It is a wonderful thought/idea...but I fear as so many good intentions go, it would become fodder for others to use against the AB community instead. And I really worry about how those who participate might be hurt or harmed as a result...
I'm taking part in a documentary that is currently being produced in the uk
I heard about a documentary being produced by people in the UK pretty recently. I believe the title is called Forever Young. It sounds like that's the one you will be in, correct?
I think for something like this to be successful, it has to be done by people either in the kink community or independent enough that they aren't going to sensationalize stuff for ratings.
I honestly don't think that a documentary will change the general public's perception of the lifestyle even in the slightest. No matter what anybody on this forum or elsewhere has said, to the general public - we are far from normal, and any attraction which has even the most extremely remote connection to children is going to be viewed as dangerous by Joe Six-Pack. I cannot think of many (if any) documentaries on alternative sexual stuff (unrelated to AB/DL) that hasn't made me go "wow that's messed up". I might be more accepting of it due to what I do behind closed doors, but it still hasn't changed my opinion.
To me, a documentary should have the goal of presenting the facts on the matter and let the audience make up their own minds. Anything else would be a great embarrassment for us.
I think that it's a matter of who the intended audience is. If an accurate, non-biased, and language-sensitive documentary was released to the general public, it might not be perceived for what it is worth. However, the same documentary might be viewed differently if the film was strictly syndicated among the academic community. Perhaps then a documentary would be effective. I think ultimately film is not the best medium to convey information on the subject; written materials such as books, given the occasion, tend to attract more open audiences.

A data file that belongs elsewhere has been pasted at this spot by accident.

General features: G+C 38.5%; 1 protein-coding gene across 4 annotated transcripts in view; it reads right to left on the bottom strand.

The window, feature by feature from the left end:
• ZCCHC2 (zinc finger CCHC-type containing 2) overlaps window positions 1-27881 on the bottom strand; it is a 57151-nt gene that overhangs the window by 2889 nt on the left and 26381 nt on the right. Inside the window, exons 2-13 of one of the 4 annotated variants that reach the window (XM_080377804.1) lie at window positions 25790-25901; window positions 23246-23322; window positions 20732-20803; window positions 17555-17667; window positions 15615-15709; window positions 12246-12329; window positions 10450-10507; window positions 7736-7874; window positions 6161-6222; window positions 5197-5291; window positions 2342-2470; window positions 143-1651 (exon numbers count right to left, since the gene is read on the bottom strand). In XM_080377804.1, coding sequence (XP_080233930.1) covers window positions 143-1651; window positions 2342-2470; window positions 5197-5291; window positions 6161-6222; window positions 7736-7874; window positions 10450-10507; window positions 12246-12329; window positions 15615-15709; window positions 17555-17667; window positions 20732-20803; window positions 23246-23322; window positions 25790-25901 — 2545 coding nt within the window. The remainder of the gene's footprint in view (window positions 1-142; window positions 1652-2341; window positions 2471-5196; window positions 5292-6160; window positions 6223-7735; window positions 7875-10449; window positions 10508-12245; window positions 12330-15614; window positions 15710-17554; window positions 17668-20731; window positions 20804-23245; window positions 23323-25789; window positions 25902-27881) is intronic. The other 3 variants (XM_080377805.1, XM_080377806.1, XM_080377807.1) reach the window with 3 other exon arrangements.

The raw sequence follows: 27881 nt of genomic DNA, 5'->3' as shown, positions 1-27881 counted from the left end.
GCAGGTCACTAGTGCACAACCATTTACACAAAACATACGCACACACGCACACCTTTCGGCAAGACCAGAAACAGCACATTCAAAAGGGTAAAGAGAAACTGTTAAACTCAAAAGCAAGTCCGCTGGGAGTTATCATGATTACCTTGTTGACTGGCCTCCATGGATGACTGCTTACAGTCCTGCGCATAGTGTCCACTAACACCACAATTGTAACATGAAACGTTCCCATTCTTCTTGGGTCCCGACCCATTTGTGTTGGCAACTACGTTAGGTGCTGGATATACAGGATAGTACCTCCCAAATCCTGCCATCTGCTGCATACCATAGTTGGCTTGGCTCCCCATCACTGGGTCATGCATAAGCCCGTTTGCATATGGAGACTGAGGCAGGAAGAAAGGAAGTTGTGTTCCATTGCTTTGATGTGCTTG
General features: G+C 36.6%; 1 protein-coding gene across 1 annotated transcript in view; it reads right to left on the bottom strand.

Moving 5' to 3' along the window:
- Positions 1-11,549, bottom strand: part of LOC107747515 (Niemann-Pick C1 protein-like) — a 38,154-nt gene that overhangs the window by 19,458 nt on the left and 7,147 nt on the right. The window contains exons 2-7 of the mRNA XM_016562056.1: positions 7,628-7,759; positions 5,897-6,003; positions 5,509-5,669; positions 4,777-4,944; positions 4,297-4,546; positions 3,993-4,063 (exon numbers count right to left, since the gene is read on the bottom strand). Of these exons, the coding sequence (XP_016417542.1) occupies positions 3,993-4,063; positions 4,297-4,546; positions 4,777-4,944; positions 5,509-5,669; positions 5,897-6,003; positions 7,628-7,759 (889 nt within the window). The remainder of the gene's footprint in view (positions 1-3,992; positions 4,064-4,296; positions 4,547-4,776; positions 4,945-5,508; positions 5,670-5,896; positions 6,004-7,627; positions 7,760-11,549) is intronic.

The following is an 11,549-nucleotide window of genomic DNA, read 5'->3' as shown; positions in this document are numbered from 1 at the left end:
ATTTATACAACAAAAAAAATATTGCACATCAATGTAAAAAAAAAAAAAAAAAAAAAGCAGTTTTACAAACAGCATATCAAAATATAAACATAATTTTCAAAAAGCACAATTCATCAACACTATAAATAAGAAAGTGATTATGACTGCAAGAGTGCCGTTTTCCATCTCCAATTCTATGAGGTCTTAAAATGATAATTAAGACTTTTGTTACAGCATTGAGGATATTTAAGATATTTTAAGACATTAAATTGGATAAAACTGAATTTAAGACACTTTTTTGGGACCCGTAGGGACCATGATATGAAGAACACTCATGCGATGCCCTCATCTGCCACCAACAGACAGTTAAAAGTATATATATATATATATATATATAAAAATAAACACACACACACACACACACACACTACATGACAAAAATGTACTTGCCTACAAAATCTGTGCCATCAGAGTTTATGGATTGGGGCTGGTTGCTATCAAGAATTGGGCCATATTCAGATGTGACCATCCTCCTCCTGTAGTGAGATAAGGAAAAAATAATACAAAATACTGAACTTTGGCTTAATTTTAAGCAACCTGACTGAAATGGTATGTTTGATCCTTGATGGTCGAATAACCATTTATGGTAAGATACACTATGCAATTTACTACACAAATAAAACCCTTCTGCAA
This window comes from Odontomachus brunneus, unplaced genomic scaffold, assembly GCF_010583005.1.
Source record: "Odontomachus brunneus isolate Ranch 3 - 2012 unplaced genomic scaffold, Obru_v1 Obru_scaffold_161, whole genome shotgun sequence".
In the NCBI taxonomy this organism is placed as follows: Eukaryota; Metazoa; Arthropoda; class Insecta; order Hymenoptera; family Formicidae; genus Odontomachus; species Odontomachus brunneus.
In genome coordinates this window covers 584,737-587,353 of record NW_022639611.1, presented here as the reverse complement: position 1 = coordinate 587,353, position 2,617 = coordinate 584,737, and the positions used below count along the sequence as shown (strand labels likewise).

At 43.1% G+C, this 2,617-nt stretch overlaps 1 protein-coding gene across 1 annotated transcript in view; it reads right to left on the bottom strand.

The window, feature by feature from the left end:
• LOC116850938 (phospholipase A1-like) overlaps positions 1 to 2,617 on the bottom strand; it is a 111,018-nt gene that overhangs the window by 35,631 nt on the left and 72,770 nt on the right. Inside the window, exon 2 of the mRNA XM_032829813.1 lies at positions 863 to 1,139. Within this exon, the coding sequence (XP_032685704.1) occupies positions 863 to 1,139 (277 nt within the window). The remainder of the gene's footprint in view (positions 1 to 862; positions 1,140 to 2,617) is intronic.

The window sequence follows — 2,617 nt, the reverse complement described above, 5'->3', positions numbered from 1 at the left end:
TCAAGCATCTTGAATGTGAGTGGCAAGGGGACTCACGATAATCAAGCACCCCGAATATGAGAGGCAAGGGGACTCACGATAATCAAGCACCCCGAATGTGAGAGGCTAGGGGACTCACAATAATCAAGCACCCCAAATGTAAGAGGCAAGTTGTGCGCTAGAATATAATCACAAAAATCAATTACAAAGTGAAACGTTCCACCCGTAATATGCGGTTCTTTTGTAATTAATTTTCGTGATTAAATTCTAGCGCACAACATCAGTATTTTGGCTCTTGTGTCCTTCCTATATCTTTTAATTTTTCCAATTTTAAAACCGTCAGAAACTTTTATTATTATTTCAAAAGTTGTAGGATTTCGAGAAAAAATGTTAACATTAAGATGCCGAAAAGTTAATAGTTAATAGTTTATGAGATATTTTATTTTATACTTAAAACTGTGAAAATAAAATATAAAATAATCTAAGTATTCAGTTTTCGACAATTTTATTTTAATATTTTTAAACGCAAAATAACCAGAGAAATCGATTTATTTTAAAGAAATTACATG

I think most documentaries we have had on the subject of AB/DL have taken us in the opposite direction of social acceptance. Because they do kind of paint us as a bunch of social outcasts with other things that set us apart from the general population apart from AB/DL. The reason for this is that controversy sells and no self respecting modern journalist or documentarian is going to waste time by interviewing average joe, who just happens to wear diapers at home with his wife. No, they are going to interview the person who is 24/7 and goes about in the community as an open AB/DL, someone they can paint as slightly insane, just to get viewers.
I think if an AB or DL made a documentary about us and somehow managed to get it on the air one day, it might be a step in the right direction, but we cannot trust the media to tell our story. Look what happened to Stanley, or Baby Ella for Christ's sake.
Apologies if this has already been covered, but..
This has been a running theme in the furry community for quite some time. While there have been many documentaries (or other types media) produced, few if any have portrayed it in anything most us of us would call an accurate manner. The overwhelming tendency is, as is the complaint here, to focus on the few sensational aspects rather than the rest.
While I do share the loathing most here have for the inaccurate or skewed presentation of either community, it really comes down to the core goal of documentary making for the mass media; wide-scale appeal. As an example, take rubbernecking at a car accident - most (if not all) of us have turned their heads for a look in that circumstance, but I'll wager few would take anywhere near as much interest in details such as where the driver happened to be going to at the time. For the driver, this is probably a big deal - late for work or worse - and the same can be said for the ABDL; our inner motivation for behaving in such an unusual manner to most is far less interesting than the action itself.
As with furry, many have discussed the wish for a documentary which illustrates the community in an accurate light, and sadly I think that many typical viewers would simply end up changing the channel. Hardly the kind of thing a network would find desirable to broadcast.